Medical Decision-Making: To Screen or Not to Screen?

Sunday, February 19, 2017: 8:00 AM-9:30 AM
Room 309 (Hynes Convention Center)
It is commonly believed that screening tests for diseases such as cancer result in better outcomes (i.e., reduced mortality, less aggressive treatment regimens, extended survival). Mammography, colonoscopy, and prostate-specific antigen tests are recommended to detect breast, colorectal, and prostate cancers earlier than clinical symptoms would ordinarily appear. However, as with any treatment protocol, the benefits of screening tests should be evaluated. Randomized screening trials provide the most scientifically credible evaluations of the effectiveness of screening programs for early detection: study participants are offered periodic screening, and those in the control group are told to follow their usual medical care. Evaluating disease-specific mortality rates and other data from screening trials is challenging: trials cannot be blind, and they have contamination from study participants who miss screening exams, control participants who get screened, and screening exams with false-positive and false-negative results. Speakers in this session describe practical issues in evaluating screening, the challenges of conducting large randomized screening trials, new developments in statistical analysis of data from screening trials, and estimating error rates in cancer modalities. They discuss National Cancer Institute trials, the European Randomized Study of Screening for Prostate Cancer, and the Canadian National Breast Cancer Screening Study and implications for public policy and national and global recommendations for cancer screening.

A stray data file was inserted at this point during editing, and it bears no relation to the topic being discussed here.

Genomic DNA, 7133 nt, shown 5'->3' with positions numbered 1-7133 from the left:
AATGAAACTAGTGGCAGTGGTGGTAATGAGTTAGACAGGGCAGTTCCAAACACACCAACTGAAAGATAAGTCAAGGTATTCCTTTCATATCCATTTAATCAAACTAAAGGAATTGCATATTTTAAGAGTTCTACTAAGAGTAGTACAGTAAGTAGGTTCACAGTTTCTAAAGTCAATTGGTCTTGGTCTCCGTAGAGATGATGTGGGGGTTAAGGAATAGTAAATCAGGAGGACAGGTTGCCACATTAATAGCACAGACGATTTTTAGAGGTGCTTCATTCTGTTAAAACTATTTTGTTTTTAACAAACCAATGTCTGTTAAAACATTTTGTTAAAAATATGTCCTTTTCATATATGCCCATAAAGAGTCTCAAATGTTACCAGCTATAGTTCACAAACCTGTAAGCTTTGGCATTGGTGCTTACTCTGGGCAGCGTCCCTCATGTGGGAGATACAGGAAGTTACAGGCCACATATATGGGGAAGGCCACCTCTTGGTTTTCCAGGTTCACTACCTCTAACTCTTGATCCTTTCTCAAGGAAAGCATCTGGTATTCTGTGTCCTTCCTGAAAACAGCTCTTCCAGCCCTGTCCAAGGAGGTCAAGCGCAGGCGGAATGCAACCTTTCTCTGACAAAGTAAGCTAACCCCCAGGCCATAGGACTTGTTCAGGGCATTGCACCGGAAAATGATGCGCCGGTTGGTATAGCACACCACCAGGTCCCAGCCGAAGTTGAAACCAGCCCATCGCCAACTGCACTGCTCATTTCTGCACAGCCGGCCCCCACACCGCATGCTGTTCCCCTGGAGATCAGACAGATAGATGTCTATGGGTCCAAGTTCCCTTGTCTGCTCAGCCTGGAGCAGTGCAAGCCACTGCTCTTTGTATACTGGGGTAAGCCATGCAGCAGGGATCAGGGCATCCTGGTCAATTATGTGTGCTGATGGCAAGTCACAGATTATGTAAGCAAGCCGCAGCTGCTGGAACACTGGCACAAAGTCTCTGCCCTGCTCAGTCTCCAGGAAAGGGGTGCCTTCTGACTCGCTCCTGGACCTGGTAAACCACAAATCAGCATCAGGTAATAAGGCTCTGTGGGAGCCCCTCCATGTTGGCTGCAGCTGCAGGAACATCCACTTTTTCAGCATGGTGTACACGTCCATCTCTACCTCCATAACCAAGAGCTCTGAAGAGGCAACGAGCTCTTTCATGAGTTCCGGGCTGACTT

Barry Graubard, National Cancer Institute
Barry Graubard, National Cancer Institute
Karen Kafadar, University of Virginia
Statistical Issues in Evaluating Randomized Screening Trials
Timothy Church, University of Minnesota
Colorectal Cancer: A (Mostly) Successful Case Study